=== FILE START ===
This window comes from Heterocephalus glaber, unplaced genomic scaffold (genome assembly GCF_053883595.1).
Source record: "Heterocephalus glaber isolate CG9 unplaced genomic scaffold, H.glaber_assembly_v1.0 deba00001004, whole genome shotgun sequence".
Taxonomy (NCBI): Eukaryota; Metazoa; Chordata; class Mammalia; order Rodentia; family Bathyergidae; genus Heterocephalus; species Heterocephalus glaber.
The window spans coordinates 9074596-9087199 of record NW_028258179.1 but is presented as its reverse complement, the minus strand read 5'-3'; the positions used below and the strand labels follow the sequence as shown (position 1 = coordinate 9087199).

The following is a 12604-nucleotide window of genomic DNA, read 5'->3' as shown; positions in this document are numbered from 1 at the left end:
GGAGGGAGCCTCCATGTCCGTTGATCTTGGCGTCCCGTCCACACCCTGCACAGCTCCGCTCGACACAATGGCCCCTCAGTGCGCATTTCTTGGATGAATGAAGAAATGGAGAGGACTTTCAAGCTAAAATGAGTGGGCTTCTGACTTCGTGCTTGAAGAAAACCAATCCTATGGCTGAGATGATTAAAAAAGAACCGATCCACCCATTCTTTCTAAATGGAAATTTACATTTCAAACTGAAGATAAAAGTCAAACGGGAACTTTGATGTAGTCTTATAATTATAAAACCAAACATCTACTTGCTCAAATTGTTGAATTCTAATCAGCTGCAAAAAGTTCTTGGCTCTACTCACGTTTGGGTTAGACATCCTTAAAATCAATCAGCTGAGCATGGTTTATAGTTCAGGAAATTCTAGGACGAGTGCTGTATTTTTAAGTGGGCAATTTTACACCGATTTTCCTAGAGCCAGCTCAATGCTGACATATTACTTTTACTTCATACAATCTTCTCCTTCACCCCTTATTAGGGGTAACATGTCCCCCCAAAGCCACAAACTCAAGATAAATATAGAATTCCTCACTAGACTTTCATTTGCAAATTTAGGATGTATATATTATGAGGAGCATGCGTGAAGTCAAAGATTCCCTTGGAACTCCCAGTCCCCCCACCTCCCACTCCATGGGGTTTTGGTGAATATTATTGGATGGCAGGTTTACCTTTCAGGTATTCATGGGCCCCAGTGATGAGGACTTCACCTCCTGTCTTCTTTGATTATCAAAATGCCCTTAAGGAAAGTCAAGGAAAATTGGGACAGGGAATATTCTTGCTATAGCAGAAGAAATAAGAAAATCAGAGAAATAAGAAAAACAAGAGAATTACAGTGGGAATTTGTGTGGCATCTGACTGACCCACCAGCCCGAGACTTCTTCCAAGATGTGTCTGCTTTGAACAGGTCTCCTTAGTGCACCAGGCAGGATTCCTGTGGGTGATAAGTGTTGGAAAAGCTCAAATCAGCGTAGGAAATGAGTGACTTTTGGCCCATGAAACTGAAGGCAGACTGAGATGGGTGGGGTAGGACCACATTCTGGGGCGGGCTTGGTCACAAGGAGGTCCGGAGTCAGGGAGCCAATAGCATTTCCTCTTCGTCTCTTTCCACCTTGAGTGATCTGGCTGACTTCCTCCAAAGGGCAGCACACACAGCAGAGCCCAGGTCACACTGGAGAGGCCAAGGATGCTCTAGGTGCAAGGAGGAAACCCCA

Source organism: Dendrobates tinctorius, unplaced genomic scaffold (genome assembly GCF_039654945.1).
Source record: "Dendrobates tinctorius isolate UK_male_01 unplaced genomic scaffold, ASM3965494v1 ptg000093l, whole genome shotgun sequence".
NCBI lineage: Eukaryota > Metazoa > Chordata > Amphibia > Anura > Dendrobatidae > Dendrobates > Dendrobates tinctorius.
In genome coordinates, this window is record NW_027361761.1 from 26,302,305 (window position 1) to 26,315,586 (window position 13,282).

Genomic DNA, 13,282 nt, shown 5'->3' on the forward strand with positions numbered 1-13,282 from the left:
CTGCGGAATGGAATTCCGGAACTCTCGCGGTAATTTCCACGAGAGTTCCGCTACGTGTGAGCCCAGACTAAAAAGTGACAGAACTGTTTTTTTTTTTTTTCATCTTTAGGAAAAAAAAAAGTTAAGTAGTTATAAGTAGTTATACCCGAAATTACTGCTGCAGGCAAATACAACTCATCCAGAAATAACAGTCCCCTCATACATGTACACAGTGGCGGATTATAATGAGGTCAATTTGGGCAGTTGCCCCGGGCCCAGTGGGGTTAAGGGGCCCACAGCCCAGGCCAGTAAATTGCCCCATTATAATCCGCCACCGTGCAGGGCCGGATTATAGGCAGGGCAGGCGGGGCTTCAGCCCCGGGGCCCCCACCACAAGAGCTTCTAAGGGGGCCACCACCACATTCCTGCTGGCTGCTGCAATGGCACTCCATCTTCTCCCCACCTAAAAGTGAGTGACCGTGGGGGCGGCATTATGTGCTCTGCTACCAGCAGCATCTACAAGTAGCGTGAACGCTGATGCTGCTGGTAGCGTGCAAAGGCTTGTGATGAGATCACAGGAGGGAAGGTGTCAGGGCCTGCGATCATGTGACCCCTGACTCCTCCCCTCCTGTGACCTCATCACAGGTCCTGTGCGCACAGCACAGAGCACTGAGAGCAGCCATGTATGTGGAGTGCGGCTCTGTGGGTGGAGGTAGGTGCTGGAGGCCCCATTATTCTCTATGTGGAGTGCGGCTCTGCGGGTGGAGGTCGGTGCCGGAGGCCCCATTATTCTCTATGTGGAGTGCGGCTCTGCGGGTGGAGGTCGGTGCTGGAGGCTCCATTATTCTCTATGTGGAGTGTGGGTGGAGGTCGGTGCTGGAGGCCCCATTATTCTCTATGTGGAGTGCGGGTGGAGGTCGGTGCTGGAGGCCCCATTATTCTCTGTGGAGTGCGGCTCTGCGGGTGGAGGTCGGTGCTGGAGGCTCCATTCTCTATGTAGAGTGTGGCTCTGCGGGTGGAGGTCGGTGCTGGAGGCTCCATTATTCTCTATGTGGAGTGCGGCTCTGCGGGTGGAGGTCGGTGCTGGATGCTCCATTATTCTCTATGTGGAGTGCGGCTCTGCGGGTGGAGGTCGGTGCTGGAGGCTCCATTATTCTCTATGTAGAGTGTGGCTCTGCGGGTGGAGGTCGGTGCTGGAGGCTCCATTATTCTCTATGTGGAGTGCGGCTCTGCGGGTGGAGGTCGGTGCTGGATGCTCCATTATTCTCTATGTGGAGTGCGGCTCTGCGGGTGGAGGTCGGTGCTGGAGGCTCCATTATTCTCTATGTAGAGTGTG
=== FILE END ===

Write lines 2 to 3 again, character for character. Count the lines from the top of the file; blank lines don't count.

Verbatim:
Source record: "Heterocephalus glaber isolate CG9 unplaced genomic scaffold, H.glaber_assembly_v1.0 deba00001004, whole genome shotgun sequence".
Taxonomy (NCBI): Eukaryota; Metazoa; Chordata; class Mammalia; order Rodentia; family Bathyergidae; genus Heterocephalus; species Heterocephalus glaber.